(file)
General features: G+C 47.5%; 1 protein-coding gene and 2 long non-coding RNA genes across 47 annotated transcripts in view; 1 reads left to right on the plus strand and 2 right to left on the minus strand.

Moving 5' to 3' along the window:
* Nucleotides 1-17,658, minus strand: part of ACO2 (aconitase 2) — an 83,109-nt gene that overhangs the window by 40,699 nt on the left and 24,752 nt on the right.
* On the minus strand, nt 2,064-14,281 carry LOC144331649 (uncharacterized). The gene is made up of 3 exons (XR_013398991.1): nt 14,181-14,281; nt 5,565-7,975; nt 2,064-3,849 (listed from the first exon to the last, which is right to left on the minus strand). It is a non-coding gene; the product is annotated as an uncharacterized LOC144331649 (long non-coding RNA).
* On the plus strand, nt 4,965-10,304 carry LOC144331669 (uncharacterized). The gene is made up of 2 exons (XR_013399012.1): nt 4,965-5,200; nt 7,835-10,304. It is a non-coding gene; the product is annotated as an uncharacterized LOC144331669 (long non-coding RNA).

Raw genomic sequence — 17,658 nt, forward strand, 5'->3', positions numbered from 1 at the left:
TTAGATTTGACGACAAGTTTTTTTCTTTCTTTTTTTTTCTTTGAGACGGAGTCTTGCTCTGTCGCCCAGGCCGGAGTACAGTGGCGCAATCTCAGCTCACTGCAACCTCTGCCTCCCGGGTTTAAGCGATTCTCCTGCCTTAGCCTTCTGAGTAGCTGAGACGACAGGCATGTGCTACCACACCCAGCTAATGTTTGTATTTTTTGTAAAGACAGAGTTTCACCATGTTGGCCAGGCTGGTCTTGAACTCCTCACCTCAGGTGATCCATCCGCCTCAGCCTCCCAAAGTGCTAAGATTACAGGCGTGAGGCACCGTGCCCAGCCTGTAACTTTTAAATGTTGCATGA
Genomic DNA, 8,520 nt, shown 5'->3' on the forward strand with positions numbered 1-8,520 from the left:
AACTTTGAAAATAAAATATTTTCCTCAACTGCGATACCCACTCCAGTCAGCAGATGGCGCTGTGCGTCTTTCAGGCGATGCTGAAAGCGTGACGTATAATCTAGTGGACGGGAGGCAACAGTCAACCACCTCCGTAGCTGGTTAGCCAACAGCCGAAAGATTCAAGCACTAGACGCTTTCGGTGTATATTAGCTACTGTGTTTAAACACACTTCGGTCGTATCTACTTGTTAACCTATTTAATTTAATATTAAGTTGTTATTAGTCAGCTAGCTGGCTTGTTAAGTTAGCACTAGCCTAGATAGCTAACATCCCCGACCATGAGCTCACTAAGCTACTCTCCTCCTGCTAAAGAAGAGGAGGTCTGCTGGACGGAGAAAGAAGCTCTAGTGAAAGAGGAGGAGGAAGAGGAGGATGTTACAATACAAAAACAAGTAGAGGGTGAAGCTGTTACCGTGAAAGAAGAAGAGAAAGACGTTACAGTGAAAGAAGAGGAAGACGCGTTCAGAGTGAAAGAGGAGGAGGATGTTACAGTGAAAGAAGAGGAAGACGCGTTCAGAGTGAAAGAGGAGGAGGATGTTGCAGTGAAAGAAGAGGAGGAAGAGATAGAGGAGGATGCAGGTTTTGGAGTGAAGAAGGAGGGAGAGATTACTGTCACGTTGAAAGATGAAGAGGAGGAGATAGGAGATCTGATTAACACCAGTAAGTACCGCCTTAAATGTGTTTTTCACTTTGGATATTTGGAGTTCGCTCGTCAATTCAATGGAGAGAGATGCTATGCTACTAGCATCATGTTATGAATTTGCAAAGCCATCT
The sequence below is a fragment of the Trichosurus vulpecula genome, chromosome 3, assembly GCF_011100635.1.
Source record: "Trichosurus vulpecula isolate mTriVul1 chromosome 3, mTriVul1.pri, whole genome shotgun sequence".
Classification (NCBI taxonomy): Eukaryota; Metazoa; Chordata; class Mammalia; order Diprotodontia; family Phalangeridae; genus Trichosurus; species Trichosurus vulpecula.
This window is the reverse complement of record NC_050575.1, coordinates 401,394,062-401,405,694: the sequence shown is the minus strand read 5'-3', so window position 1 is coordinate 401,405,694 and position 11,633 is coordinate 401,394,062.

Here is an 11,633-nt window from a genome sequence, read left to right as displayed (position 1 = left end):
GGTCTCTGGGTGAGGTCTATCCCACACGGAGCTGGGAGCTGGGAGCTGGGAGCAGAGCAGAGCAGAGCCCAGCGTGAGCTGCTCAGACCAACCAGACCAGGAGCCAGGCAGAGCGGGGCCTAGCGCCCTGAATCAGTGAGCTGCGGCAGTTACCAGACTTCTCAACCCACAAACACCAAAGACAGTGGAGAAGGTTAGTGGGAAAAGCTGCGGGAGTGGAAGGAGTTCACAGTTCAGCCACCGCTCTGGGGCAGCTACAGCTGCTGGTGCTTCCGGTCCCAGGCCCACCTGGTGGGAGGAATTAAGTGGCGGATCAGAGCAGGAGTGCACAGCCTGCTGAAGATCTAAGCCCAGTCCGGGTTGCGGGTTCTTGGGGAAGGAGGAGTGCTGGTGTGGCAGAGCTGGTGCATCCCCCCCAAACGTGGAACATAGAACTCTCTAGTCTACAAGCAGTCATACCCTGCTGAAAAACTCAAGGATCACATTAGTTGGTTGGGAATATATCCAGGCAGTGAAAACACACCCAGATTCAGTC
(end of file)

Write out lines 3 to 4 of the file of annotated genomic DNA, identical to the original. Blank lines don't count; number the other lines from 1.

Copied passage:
* Nucleotides 1-17,658, minus strand: part of ACO2 (aconitase 2) — an 83,109-nt gene that overhangs the window by 40,699 nt on the left and 24,752 nt on the right.
* On the minus strand, nt 2,064-14,281 carry LOC144331649 (uncharacterized). The gene is made up of 3 exons (XR_013398991.1): nt 14,181-14,281; nt 5,565-7,975; nt 2,064-3,849 (listed from the first exon to the last, which is right to left on the minus strand). It is a non-coding gene; the product is annotated as an uncharacterized LOC144331649 (long non-coding RNA).